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Oh the webs we weave, when we try to deceive!

BY ARMANDO GRUNDY-GOMES, AUGUST 27, 2019

A shorter version of this article previously appeared in the Gainesville Sun.

Over the past few months, local media and local government have brought some good old-fashioned Florida Sunshine to issues of accountability, oversight, and transparency.  The Reichert House has been one of the focal points of that sunshine, and much of the news has been eye-opening, to say the least. For the sake of transparency, it is important to know that I have personally volunteered at and I am highly supportive of the existence, mission, and work of the Reichert House, as an organization. The Reichert House does phenomenal work with young men, setting them up for success and instilling lifelong values that will serve them well as they become adults.

While I am very supportive of the organization, I also support having accountability, oversight, and transparency over ALL areas of local government and programs, and Reichert House is no exception. What occurred on April 18, 2019 at the Gainesville City Commission meeting, during which a partial audit of the Reichert House with some very glaring concerns was made public, was very disconcerting. The concerns were not only about what was produced by the subsequently-fired City Auditor, Carlos Holt, but moreover the reaction and attempt by some members in leadership to make the issue of the audit one about race. Let’s be clear: the audit has ZERO to due with race, and it’s not smart for anyone to make that audit about race. The claims were being made because the organization serves and is operated by African-Americans. It is shameful that anyone would turn the matter of having a city program that receives nearly $1 million dollars from taxpayers into a Black and White issue! Both the City of Gainesville and, more importantly, taxpayers have a right to know where and how our tax dollars are being spent, regardless of race and/or ethnicity.

The local audit found some very concerning issues of financial controls but also areas of possible malfeasance and misfeasance. As of right now, nothing is set in stone with regards to the findings, but the fact that the Reichert House has not been audited in over 10 years is equally appalling and unacceptable. It is very disturbing that there are three to four different entities operating out of the Reichert House and our city program is receiving Federal and State monies and somehow transferring those funds to another organization that the city has no contract with.  [Editor’s note: Since Part A of the audit was released, the Interim City Manager has held training sessions with Reichert House staff to educate them about financial processes. Part B of the audit is still ongoing.]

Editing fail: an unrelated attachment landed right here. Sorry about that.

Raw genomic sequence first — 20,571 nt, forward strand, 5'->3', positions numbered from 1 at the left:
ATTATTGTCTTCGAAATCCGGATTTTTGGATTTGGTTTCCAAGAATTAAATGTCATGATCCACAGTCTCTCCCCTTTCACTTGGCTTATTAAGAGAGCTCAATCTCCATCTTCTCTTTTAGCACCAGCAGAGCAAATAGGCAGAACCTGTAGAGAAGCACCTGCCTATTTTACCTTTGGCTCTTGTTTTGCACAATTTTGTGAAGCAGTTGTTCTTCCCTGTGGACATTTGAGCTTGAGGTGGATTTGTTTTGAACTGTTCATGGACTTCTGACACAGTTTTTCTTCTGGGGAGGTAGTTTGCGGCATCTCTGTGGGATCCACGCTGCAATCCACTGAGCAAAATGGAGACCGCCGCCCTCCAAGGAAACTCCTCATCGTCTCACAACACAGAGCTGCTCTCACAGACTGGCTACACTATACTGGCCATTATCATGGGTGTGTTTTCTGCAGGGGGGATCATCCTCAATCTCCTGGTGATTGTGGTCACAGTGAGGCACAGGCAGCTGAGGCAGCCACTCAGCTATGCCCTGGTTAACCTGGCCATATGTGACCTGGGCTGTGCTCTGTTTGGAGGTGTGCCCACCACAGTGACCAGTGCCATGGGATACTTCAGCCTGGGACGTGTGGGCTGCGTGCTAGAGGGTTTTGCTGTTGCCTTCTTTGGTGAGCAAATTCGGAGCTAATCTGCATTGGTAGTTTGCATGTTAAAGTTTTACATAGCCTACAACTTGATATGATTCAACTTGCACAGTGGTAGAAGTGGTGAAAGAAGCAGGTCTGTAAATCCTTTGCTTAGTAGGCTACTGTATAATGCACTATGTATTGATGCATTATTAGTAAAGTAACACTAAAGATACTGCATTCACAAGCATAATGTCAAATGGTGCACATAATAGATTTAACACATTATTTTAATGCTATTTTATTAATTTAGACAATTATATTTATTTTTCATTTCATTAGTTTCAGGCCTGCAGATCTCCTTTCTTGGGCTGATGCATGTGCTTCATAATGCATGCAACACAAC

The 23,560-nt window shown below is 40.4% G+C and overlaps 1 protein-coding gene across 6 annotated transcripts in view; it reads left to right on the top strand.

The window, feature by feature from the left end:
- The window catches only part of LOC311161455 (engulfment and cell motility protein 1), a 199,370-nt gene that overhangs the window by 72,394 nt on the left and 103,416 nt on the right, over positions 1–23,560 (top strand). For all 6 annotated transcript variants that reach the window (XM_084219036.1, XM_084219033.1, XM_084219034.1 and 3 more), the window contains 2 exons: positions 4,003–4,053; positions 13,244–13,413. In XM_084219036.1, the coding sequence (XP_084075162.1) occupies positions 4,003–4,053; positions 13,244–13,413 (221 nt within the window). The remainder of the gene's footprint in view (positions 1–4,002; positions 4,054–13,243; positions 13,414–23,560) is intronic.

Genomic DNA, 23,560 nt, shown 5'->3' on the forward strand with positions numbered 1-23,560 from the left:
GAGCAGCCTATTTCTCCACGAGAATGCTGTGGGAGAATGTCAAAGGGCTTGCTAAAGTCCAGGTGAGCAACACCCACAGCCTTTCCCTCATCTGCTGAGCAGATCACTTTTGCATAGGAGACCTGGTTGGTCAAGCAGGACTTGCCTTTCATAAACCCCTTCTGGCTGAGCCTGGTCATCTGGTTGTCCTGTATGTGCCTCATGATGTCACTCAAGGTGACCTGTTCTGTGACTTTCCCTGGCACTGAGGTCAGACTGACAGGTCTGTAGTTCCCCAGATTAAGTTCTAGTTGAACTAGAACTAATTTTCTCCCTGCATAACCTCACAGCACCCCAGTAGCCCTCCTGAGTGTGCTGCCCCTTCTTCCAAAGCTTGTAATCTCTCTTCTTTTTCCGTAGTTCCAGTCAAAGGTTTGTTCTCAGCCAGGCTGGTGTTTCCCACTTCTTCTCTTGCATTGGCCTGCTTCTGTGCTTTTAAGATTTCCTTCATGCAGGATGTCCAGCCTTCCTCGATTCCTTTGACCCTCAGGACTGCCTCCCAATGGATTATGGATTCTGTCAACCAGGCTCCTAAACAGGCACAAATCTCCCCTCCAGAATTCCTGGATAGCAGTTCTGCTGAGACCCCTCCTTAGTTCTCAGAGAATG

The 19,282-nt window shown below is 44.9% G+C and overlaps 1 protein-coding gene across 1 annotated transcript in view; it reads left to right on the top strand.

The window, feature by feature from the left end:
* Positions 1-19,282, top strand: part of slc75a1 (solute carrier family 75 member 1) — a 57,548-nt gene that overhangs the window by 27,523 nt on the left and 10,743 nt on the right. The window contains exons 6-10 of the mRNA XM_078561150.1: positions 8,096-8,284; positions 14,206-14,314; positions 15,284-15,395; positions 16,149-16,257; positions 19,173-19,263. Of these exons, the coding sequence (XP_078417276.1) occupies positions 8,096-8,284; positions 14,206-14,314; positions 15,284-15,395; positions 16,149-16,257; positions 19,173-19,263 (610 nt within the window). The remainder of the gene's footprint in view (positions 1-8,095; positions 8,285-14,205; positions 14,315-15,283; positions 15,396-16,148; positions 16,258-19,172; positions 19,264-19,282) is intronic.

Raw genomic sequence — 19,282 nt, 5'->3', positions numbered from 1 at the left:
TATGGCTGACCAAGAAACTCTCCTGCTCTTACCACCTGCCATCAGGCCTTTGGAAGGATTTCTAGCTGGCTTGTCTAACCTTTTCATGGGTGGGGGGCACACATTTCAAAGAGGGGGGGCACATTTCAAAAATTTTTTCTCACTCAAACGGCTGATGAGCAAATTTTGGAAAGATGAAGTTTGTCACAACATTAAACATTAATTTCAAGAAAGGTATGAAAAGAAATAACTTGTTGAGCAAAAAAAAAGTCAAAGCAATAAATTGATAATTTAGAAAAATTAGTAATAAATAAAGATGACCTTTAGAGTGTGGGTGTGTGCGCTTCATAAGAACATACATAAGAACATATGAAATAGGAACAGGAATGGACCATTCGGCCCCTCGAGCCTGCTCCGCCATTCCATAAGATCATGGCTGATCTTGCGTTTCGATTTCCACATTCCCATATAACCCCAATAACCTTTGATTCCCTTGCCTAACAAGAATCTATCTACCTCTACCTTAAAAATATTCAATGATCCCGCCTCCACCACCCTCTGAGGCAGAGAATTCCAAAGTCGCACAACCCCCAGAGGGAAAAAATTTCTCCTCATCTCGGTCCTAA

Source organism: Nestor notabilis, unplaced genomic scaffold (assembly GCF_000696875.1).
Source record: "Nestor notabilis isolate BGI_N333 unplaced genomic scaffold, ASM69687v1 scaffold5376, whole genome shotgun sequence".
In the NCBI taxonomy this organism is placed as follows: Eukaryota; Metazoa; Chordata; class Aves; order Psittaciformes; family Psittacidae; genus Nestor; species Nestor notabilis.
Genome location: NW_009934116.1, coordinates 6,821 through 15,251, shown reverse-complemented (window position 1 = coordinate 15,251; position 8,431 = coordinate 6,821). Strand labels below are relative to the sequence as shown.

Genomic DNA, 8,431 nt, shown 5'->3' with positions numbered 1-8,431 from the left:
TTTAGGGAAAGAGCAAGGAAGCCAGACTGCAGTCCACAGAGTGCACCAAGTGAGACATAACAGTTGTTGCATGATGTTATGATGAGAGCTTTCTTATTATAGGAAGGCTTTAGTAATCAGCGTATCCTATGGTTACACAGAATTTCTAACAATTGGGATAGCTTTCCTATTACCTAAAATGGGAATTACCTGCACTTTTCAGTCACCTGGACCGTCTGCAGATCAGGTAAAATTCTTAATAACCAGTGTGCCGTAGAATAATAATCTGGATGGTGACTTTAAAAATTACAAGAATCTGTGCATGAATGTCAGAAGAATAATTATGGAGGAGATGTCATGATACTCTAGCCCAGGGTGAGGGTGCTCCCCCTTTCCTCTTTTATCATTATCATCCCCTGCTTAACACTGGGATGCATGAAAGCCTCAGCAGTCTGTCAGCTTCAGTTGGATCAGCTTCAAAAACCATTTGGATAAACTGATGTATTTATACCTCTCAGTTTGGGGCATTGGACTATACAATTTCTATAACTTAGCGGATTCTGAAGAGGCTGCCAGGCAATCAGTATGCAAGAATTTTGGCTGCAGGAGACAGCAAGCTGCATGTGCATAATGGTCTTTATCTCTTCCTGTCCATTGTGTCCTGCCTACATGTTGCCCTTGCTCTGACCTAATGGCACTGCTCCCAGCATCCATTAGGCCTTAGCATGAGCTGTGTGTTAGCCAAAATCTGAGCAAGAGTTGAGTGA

Some folks in local government have also attempted to attack, besmirch, and malign the character of Carlos Holt (former City Auditor); however, he is a professional and the information he put out about the Reichert House has been in question for years. Some city leaders proposed starting over with an independent audit, supposedly because Holt’s alleged conflict of interest invalidated the entire audit. Having an independent audit is a fair request and one I support if it is both a forensic audit and also independent of the City Manager, the Gainesville Police Department (GPD), and the City Auditor’s office. The Chief of the GPD should not be the overall administrator of the Reichert House. With crime on the rise, we need our Police Chief to be focused on keeping us safe and overseeing the operations and morale of GPD.

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The solutions to addressing this matter are the following: 

  1. A Forensic Audit of the Reichert House for the period 2006–2019 should commence, and it should be independent of the City Manager, GPD, and the City Auditor.  
  2. The program should be completely removed from GPD and GPD’s budget.  
  3. A new administrator, independent from Chief Tony Jones and GPD, should oversee the Reichert House.
  4. The Reichert House should be moved into Parks, Recreation and Cultural Affairs or an independent department.
  5. All entities of the Reichert House (Reichert House, Inc.; Reichert House Youth Academy; and other organizations) that were created in the past should be immediately dissolved into one name and entity: The Reichert House.
  6. Any outside organizations working with the Reichert House, such as but not limited to Palm Breeze, should have a contract with the City of Gainesville and have that relationship evaluated for accountability, ethics, and transparency, to make sure it is a good fit.
  7. Review, update, and put in place policies and procedures for Purchase Cards, Vehicle Use, Accident and Incident Reporting, and any other areas that need to be addressed for the Reichert House.
  8. Finally, it would be important for the Reichert House to have a contract and more involvement with the Alachua County School Board.

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